Web 2.0 Puts Reason To Sleep

    June 19, 2007
    WebProNews Staff

Several noteworthy thinkers consider the whole Web 2.0 meme as part of their series of discussions appearing on the Britannica Blog. We’re still waiting for them to talk about Web 2.0.

It’s been suggested in places that defining Web 2.0 is akin to Morpheus’ description of the Matrix in the movie. “No one can be told what the Matrix is,” Laurence Fishburne intoned. “You have to see it for yourself.”

I’m looking today, my first day back from vacation, at the Brittanica Blog and its Web 2.0 Forum. There are a few names there, like Nicholas Carr and Clay Shirky, whose work I always like.

Shirky’s book, The Internet by Email, proved very useful back in the day when I had email at work just as the Net was taking off, thanks to Tim Berners-Lee and the Mosaic crowd. Don’t get me started about dialup modems.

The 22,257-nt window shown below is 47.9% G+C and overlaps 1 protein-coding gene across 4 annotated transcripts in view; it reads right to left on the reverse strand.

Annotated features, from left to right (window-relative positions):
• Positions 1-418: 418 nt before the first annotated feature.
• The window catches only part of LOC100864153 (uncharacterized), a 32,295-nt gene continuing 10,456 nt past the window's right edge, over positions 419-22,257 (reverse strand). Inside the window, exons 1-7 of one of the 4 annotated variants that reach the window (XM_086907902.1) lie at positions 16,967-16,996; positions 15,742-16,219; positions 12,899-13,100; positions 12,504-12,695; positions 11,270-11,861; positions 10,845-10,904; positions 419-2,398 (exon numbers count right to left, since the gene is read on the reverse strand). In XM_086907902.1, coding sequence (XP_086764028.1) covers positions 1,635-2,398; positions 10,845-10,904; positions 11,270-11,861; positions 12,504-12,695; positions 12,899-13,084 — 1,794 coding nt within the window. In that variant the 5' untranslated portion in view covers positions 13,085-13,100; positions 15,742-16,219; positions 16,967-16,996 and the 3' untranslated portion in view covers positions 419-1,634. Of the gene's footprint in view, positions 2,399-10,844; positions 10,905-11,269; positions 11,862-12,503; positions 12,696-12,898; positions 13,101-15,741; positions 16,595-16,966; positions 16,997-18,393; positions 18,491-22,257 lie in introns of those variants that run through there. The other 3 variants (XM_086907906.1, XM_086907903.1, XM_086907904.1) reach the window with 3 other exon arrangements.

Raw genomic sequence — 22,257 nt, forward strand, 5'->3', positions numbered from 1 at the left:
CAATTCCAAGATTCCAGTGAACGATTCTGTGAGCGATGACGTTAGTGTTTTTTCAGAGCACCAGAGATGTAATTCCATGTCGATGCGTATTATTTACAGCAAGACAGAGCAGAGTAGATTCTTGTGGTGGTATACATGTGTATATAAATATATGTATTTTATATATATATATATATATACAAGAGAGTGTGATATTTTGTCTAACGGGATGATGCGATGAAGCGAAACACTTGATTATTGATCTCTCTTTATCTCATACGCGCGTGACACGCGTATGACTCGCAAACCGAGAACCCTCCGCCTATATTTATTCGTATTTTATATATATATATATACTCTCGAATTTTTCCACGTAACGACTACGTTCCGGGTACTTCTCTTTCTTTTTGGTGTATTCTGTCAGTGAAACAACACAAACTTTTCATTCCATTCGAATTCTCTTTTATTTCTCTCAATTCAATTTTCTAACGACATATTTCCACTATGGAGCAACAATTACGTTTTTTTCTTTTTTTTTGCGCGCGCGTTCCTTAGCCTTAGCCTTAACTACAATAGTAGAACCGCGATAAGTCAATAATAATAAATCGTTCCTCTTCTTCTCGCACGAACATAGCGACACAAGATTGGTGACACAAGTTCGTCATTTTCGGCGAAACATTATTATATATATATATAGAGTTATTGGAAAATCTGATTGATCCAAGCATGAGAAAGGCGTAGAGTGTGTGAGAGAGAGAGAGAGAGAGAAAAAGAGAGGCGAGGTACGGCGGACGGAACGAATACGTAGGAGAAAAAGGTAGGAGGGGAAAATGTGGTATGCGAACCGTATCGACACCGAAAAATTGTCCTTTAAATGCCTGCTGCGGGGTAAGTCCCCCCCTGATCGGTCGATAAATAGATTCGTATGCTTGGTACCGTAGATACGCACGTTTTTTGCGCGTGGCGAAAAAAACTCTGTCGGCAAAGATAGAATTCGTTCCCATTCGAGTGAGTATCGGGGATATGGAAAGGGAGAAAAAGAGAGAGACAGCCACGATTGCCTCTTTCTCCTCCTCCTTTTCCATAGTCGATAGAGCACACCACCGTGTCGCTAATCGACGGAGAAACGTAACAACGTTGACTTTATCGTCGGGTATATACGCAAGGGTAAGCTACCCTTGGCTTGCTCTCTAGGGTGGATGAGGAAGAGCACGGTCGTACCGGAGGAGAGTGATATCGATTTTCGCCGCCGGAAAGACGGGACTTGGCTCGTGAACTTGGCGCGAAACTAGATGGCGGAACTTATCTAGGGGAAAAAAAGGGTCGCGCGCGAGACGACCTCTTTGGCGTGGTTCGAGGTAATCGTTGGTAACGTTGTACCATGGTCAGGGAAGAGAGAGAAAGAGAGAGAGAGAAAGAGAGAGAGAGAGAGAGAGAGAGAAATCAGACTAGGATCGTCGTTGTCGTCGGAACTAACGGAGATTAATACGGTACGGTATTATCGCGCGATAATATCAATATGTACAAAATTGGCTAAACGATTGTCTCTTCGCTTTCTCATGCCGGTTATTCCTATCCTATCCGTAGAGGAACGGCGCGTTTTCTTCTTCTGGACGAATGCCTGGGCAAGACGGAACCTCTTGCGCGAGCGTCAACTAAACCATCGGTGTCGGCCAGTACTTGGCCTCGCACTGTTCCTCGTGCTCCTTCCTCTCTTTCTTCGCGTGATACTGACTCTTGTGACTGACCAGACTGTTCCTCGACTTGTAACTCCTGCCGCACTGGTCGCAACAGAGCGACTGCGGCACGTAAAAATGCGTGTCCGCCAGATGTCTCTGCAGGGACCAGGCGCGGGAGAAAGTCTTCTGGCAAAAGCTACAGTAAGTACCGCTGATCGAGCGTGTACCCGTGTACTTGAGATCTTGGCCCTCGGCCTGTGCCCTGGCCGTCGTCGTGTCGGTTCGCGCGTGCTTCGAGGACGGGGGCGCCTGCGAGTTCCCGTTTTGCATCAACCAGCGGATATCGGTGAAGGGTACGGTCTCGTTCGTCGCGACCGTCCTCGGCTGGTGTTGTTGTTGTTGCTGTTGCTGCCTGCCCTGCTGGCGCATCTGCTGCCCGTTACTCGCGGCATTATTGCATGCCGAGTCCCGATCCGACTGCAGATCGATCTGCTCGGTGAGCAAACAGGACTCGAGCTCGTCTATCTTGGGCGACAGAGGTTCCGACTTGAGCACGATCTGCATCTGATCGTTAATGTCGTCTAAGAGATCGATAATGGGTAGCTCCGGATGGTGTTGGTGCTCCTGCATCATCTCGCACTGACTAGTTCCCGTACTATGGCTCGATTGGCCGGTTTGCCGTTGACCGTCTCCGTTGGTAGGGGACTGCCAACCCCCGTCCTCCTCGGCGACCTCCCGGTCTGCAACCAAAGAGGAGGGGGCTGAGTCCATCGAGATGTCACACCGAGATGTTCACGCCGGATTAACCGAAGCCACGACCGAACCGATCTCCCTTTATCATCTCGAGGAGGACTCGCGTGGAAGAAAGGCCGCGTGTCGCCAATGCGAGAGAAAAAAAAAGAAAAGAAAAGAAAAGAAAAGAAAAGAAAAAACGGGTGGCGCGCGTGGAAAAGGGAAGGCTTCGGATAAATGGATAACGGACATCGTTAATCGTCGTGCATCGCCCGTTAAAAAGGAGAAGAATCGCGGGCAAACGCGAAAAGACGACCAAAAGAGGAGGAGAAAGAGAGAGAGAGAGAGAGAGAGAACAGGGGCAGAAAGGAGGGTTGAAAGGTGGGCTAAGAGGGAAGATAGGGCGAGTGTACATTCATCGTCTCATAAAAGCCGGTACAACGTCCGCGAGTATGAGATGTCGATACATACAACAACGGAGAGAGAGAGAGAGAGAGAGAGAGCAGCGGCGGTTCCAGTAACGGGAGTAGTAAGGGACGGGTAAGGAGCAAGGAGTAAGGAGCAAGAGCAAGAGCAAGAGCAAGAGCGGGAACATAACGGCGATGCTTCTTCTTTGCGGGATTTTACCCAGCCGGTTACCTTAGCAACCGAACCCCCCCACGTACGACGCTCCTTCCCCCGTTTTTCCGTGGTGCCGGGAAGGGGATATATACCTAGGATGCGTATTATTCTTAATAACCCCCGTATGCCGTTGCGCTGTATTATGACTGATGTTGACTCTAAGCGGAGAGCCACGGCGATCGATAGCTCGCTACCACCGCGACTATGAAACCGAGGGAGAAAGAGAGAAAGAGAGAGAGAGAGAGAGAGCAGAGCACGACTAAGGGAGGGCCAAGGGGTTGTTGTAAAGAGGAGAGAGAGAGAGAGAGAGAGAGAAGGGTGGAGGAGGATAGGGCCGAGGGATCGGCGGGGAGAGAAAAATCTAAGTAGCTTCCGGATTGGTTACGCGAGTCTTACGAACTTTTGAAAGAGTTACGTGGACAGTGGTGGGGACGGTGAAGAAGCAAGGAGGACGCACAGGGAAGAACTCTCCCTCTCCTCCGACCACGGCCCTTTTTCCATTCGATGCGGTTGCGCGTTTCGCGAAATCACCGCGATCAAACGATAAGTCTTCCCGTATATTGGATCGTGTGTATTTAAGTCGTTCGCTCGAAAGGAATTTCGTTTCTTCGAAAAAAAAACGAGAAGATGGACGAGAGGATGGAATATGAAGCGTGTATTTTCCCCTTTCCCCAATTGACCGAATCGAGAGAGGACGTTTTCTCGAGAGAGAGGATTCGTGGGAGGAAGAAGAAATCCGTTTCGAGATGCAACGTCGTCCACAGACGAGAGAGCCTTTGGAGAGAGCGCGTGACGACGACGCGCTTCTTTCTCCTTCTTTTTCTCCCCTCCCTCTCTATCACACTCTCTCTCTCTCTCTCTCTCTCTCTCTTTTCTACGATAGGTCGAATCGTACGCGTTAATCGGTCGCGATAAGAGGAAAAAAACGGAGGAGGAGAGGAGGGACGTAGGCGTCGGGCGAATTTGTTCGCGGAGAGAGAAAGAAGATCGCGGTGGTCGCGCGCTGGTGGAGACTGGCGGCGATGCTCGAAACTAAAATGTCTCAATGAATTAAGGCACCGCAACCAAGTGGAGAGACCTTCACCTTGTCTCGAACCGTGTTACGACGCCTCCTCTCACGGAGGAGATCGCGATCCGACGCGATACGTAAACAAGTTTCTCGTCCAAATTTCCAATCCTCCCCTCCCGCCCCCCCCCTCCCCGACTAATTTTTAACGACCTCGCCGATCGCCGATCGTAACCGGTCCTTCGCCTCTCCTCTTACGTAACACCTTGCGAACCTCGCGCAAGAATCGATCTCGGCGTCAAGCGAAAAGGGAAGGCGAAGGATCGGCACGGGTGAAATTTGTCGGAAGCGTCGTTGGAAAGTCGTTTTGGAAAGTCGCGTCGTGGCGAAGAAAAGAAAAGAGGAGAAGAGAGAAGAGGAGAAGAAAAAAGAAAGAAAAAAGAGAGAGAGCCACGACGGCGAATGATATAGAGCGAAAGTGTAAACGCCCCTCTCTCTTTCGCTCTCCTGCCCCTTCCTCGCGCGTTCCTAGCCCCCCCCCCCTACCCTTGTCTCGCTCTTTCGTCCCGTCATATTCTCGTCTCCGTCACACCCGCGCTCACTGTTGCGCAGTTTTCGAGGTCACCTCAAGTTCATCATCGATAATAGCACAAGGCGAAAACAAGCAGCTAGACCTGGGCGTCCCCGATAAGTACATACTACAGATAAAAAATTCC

It was very much Web 1.0, even though no one called it that. Web 2.0 is more an invention by Tim O’Reilly and John Battelle for their conference series. It means something as a term. The meaning just happens to be somewhat nebulous.

A Britannica series of well-spoken bloggers discussing Web 2.0 should be educational. I’m catching up on a week of their posts. I’ve learned about Goya and George Dyson and Wordsworth, but not much about Web 2.0.

The common theme of the discussion holds that it may or may not be a good thing that anyone with access to the Internet can post pretty much anything they like. “Old revolutions good, new revolutions bad,” Shirky called it in summary.

Wisdom of the crowds is an oxymoron, to be invested with little trust. People should learn to think more critically. Reasonable statements, but I’m no closer to understanding why this is a Web 2.0 discussion than when I started.

As the series of discussions continue on the Britannica Blog, I’m going to request that the highly educated minds participating on it do something they haven’t accomplished yet. Build a foundation for Web 2.0, for discussing it, and create on top of that.

“We get the God we deserve,” Carr said of the spread of computer technology as a harbinger of change. I’d like to understand what Web 2.0 is first before getting anything I might deserve.